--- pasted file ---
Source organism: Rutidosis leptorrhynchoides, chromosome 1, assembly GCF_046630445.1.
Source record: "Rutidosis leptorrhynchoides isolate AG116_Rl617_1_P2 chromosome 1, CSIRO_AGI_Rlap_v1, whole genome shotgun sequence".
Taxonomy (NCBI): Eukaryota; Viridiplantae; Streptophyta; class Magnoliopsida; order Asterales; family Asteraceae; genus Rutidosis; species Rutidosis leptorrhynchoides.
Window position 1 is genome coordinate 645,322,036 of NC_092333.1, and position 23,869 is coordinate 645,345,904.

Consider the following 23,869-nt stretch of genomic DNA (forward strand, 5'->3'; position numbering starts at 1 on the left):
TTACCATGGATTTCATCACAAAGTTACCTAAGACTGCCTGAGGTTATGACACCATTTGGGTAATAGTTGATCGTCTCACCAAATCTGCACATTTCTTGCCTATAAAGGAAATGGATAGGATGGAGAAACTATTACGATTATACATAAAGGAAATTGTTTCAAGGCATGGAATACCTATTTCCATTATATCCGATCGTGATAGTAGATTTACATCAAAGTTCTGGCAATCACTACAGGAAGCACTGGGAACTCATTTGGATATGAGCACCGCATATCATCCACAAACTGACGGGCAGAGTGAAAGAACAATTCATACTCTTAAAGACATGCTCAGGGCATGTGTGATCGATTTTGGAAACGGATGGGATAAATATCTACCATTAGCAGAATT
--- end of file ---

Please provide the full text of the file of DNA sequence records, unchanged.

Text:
Source organism: Rutidosis leptorrhynchoides, chromosome 1, assembly GCF_046630445.1.
Source record: "Rutidosis leptorrhynchoides isolate AG116_Rl617_1_P2 chromosome 1, CSIRO_AGI_Rlap_v1, whole genome shotgun sequence".
Taxonomy (NCBI): Eukaryota; Viridiplantae; Streptophyta; class Magnoliopsida; order Asterales; family Asteraceae; genus Rutidosis; species Rutidosis leptorrhynchoides.
Window position 1 is genome coordinate 645,322,036 of NC_092333.1, and position 23,869 is coordinate 645,345,904.

Consider the following 23,869-nt stretch of genomic DNA (forward strand, 5'->3'; position numbering starts at 1 on the left):
TTACCATGGATTTCATCACAAAGTTACCTAAGACTGCCTGAGGTTATGACACCATTTGGGTAATAGTTGATCGTCTCACCAAATCTGCACATTTCTTGCCTATAAAGGAAATGGATAGGATGGAGAAACTATTACGATTATACATAAAGGAAATTGTTTCAAGGCATGGAATACCTATTTCCATTATATCCGATCGTGATAGTAGATTTACATCAAAGTTCTGGCAATCACTACAGGAAGCACTGGGAACTCATTTGGATATGAGCACCGCATATCATCCACAAACTGACGGGCAGAGTGAAAGAACAATTCATACTCTTAAAGACATGCTCAGGGCATGTGTGATCGATTTTGGAAACGGATGGGATAAATATCTACCATTAGCAGAATT